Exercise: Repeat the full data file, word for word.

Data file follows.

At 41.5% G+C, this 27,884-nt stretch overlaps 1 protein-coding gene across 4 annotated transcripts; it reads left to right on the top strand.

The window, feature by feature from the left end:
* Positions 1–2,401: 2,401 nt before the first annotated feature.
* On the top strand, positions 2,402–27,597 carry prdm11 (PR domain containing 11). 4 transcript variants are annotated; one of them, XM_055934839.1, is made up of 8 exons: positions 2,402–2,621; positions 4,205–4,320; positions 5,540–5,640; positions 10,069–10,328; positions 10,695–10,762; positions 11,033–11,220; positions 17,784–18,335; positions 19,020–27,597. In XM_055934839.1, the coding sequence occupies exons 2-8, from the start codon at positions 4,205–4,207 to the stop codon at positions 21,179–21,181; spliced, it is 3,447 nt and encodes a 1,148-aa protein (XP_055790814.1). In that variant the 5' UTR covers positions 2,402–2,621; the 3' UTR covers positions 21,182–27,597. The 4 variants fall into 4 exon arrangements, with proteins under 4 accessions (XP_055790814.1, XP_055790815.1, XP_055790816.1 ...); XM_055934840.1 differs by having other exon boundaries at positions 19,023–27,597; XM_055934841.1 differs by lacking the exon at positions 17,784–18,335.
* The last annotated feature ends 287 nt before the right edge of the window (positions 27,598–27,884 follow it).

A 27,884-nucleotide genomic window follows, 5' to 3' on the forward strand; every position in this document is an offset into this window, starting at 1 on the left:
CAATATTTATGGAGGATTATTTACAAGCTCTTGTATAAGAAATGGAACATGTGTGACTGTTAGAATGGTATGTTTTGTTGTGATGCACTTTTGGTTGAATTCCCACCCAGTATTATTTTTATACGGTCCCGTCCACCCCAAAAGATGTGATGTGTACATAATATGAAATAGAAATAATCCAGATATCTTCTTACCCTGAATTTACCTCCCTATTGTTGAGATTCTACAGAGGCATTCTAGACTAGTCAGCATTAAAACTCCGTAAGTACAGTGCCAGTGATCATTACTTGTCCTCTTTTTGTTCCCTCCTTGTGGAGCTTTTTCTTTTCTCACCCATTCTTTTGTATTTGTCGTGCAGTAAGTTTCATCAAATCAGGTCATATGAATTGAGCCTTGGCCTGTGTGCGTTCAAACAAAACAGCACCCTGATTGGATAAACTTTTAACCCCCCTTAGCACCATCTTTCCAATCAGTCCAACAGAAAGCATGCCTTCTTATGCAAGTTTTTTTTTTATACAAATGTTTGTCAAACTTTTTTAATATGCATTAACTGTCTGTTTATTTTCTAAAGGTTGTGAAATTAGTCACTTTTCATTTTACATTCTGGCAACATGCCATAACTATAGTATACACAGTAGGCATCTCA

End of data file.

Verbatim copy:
At 41.5% G+C, this 27,884-nt stretch overlaps 1 protein-coding gene across 4 annotated transcripts; it reads left to right on the top strand.

The window, feature by feature from the left end:
* Positions 1–2,401: 2,401 nt before the first annotated feature.
* On the top strand, positions 2,402–27,597 carry prdm11 (PR domain containing 11). 4 transcript variants are annotated; one of them, XM_055934839.1, is made up of 8 exons: positions 2,402–2,621; positions 4,205–4,320; positions 5,540–5,640; positions 10,069–10,328; positions 10,695–10,762; positions 11,033–11,220; positions 17,784–18,335; positions 19,020–27,597. In XM_055934839.1, the coding sequence occupies exons 2-8, from the start codon at positions 4,205–4,207 to the stop codon at positions 21,179–21,181; spliced, it is 3,447 nt and encodes a 1,148-aa protein (XP_055790814.1). In that variant the 5' UTR covers positions 2,402–2,621; the 3' UTR covers positions 21,182–27,597. The 4 variants fall into 4 exon arrangements, with proteins under 4 accessions (XP_055790814.1, XP_055790815.1, XP_055790816.1 ...); XM_055934840.1 differs by having other exon boundaries at positions 19,023–27,597; XM_055934841.1 differs by lacking the exon at positions 17,784–18,335.
* The last annotated feature ends 287 nt before the right edge of the window (positions 27,598–27,884 follow it).

A 27,884-nucleotide genomic window follows, 5' to 3' on the forward strand; every position in this document is an offset into this window, starting at 1 on the left:
CAATATTTATGGAGGATTATTTACAAGCTCTTGTATAAGAAATGGAACATGTGTGACTGTTAGAATGGTATGTTTTGTTGTGATGCACTTTTGGTTGAATTCCCACCCAGTATTATTTTTATACGGTCCCGTCCACCCCAAAAGATGTGATGTGTACATAATATGAAATAGAAATAATCCAGATATCTTCTTACCCTGAATTTACCTCCCTATTGTTGAGATTCTACAGAGGCATTCTAGACTAGTCAGCATTAAAACTCCGTAAGTACAGTGCCAGTGATCATTACTTGTCCTCTTTTTGTTCCCTCCTTGTGGAGCTTTTTCTTTTCTCACCCATTCTTTTGTATTTGTCGTGCAGTAAGTTTCATCAAATCAGGTCATATGAATTGAGCCTTGGCCTGTGTGCGTTCAAACAAAACAGCACCCTGATTGGATAAACTTTTAACCCCCCTTAGCACCATCTTTCCAATCAGTCCAACAGAAAGCATGCCTTCTTATGCAAGTTTTTTTTTTATACAAATGTTTGTCAAACTTTTTTAATATGCATTAACTGTCTGTTTATTTTCTAAAGGTTGTGAAATTAGTCACTTTTCATTTTACATTCTGGCAACATGCCATAACTATAGTATACACAGTAGGCATCTCA